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Competition Policy in Small Distant Open Economies: Some Lessons from the Economics Literature - WP 03/31

Publication Details

  • Competition Policy in Small Distant Open Economies: Some Lessons from the Economics Literature
  • Published: Dec 2003
  • Status: Current
  • Authors: Evans, Lewis; Hughes, Patrick
  • JEL Classification: K21; L40; L50
  • Hard copy: Available in HTML and PDF formats only.

Competition Policy in Small Distant Open Economies: Some Lessons from the Economics Literature

New Zealand Treasury Working Paper 03/31

Published December 2003

Authors: Lewis Evans and Patrick Hughes


New Zealand is a small open economy that is remote from all major markets. The smallness and remoteness of New Zealand combine to imply that this country has, at least quantitatively, distinctive features for the regulation of economic activity by competition law. The isolation and small size of the economy mean that typically all but exporting firms are small as judged on a world scale, and that domestic markets are small and generally highly concentrated. This paper reviews the economic literature on the implications of an economy’s size and isolation for competition law.

The literature suggests that principles underlying competition law do not change for small economies, but that the application of competition law should be different. In small economies, low regulatory and tax barriers to trade dominate the importance of competition law for good economic performance of domestic markets. In these economies, competition law should focus on economic benefit/detriment evaluations of mergers and trade practices rather than rules of thumb of the sort based on measures of market structure and indicators of competition, or those aimed at prohibiting particular practices per se. Producers’ surplus should not be de-emphasised in the calculation of benefits and detriments in small economies; particularly for activities that relate in any way to (potential) export activity. For any economy, particularly in the presence of competition, cooperation enhances economic performance in specific circumstances. In small economies cooperation can be particularly efficient—for example, in achieving scale and thereby export performance —although it may entail interaction among a large fraction of players in an industry. The approach that the literature suggests to the application of competition law in small economies places relatively heavy weight on dynamic efficiency as the criterion for competition law design and enforcement. It is squarely in accord with recommendations in the literature on desirable competition law for the so-called new economy.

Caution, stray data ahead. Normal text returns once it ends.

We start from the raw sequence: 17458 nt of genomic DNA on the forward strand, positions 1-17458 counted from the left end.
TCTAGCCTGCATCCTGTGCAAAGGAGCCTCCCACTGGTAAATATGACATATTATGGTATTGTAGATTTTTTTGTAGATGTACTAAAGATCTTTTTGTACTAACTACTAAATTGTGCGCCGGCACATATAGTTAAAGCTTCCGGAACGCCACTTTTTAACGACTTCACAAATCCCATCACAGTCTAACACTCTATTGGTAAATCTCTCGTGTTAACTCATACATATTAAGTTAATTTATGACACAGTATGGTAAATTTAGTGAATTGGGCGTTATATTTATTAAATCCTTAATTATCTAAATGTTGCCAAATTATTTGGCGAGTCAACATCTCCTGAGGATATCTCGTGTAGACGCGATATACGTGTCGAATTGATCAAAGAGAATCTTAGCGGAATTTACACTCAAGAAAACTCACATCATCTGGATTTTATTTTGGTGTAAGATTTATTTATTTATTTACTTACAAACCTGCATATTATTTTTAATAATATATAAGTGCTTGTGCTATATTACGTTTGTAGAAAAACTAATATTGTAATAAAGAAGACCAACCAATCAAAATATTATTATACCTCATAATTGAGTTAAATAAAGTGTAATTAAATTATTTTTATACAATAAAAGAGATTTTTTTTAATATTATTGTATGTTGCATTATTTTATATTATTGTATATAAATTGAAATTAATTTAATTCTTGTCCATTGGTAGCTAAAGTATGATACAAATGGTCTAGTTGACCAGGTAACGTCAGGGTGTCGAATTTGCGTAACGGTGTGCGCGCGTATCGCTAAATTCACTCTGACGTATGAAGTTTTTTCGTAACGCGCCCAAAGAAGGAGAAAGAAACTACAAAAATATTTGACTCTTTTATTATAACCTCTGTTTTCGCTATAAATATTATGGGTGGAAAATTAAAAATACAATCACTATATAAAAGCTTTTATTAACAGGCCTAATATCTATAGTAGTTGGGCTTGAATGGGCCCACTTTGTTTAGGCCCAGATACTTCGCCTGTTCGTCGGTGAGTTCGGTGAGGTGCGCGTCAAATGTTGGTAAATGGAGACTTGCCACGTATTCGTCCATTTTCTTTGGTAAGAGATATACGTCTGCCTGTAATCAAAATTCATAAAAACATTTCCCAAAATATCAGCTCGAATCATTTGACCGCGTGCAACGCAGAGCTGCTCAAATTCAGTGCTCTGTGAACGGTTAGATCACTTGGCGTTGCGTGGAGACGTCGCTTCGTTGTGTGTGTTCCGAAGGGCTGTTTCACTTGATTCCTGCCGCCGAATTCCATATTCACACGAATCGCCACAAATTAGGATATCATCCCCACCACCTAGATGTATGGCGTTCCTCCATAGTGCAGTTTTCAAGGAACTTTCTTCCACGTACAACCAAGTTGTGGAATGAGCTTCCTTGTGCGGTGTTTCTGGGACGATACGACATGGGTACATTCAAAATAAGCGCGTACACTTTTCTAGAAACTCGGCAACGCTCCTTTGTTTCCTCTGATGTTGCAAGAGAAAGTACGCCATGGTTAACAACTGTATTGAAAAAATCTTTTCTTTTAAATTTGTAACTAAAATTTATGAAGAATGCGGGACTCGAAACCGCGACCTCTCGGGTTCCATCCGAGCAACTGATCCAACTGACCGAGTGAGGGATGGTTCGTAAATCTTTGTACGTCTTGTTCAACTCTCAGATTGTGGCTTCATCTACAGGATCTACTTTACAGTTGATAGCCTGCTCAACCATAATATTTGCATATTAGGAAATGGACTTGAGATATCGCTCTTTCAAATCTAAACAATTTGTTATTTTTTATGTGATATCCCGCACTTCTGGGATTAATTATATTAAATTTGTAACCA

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Table of Contents

List of Tables

List of Figures

1 Introduction

2 Small and distant economies

3 Efficiency issues for small distant economies

4 Competition policy in New Zealand: a first examination

5 Dynamic efficiency and the modern economy

6 Trade, investment and competition policies

7 Competition law in small isolated economies: a summing up


Appendix – Measuring Remoteness

twp03-31.pdf (384 KB) pp. 1–35

List of Tables

List of Figures


Paper prepared for the New Zealand Treasury. It has benefited from comments on an earlier version by Lee Colville, Joanna Gordon, Rory McLeod, Frederick Sautet, Neil Quigley, Fleur Knowsley and Annemieke Karel.


The views, opinions, findings, and conclusions or recommendations expressed in this Working Paper are strictly those of the author(s). They do not necessarily reflect the views of the New Zealand Treasury. The New Zealand Treasury takes no responsibility for any errors or omissions in, or for the correctness of, the information contained in this Working Paper. The paper is presented not as policy, but to inform and stimulate wider debate.

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